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Being Music Fantasy—Richard Strauss in Beijing

    In 2014 we celebrate the 150th anniversary of the birth of Richard Strauss. To honor the legacy of the leading German composer of his age, the 17th Beijing Music Festival has invited an extraordinary and stellar line-up of national and international ensembles, conductors and performers. Andris Poga, Charles Dutoit, PaavoJärvi, Kent Nagano, Matthias Foremny, Long Yu—who simultaneously serves as the artistic director of the Beijing Music Festival—and Zhang Guoyong, will conduct the Munich Philharmonic, the Qingdao Symphony, the Orchestresymphonique de Montréal, the Shanghai Symphony Orchestra, the Orchestra de Paris, and the China Philharmonic Orchestra, respectively. Renowned and internationally acclaimed soloists Wang Jiang, Wang Liang, Olga Peretyatko, Lu Wei, Nicolas Angelich, and Brigitte Jäger, alongside a stunning contemporary operatic production brought to you by the Leipzig Opera, will join these exceptional artistic collaborations.Together they will explore and interpret the music of one of the most versatile and talented composers, equally at ease in the concert hall, recital hall, ballet, cinema and the opera house.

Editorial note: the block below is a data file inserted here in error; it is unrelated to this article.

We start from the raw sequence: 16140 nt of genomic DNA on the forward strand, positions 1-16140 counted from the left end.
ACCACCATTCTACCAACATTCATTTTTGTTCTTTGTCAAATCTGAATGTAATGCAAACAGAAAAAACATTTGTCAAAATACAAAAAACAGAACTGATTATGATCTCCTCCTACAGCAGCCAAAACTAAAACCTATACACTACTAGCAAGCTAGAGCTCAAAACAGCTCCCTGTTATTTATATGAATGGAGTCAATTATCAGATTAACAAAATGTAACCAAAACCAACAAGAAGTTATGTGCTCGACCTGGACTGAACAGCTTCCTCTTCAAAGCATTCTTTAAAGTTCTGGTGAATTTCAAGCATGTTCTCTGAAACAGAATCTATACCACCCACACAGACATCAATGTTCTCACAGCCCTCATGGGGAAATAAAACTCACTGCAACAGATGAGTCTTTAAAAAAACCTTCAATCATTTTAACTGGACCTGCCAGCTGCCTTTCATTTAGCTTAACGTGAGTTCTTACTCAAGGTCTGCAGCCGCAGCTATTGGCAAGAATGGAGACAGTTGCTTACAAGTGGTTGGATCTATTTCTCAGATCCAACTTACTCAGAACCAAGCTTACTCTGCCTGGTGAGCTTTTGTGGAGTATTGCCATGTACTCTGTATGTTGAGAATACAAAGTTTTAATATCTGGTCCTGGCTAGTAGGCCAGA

Towards the end of his life Richard Strauss summed up his artistic legacy by stating, “I may not be a first-rate composer, but I AM a first-class second-rate composer!”This deceptively lighthearted self-assessmentbrings into focus Strauss’s role in the growing rift between the 19th century bourgeois conception of an artist and composer, and the rapidly encroaching modernist perspective of the 20th. It also adversely affected the reception of his music and his person.Strauss made his name with a series of experimental tone poems that are now mainstays of the orchestral repertoire, while the operas that followed such as Salome, Elektra and Der Rosenkavalier remain operatic staples to this day. The popularity of these works should not detract, however, from the fact that Richard Strauss had always been a controversial figure. Accused of an excess of ironic detachment by friends and critics alike, his elegantly crafted and astonishingly appealing music wasfrequently classified as kitsch. Concordantly, his music from the 1920s and 1930s, citing his collaboration with the Nazi regime, came to represent the most corrupt and embarrassing examples of music that manipulated rather than elevated its audience. Arturo Toscanini famously said, “To Richard Strauss the composer I take off my hat; to Richard Strauss the man I put it on again.” Strauss was fiercely proud of his lack of involvement in politics yet when many important performers fled their homelands rather than cooperate with the Nazi regime, he stayed home and happily composed his music while war and atrocities waged around him.Although Glenn Gould suggested that Strauss and Schoenberg were the two greatest composers of the century, serious scholarly interest in Richard Strauss had to wait until the last decade of the 20th century. For noted Richard Strauss scholar Bryan Gilliam, the composer poses a unique challenge in modern music. “The ideal likeness of Strauss,” he suggests, “would not be a painting, drawing, or sculpture, but it would be a mosaic, coherent from afar, but upon closer view made of numerous contrasting fragments.”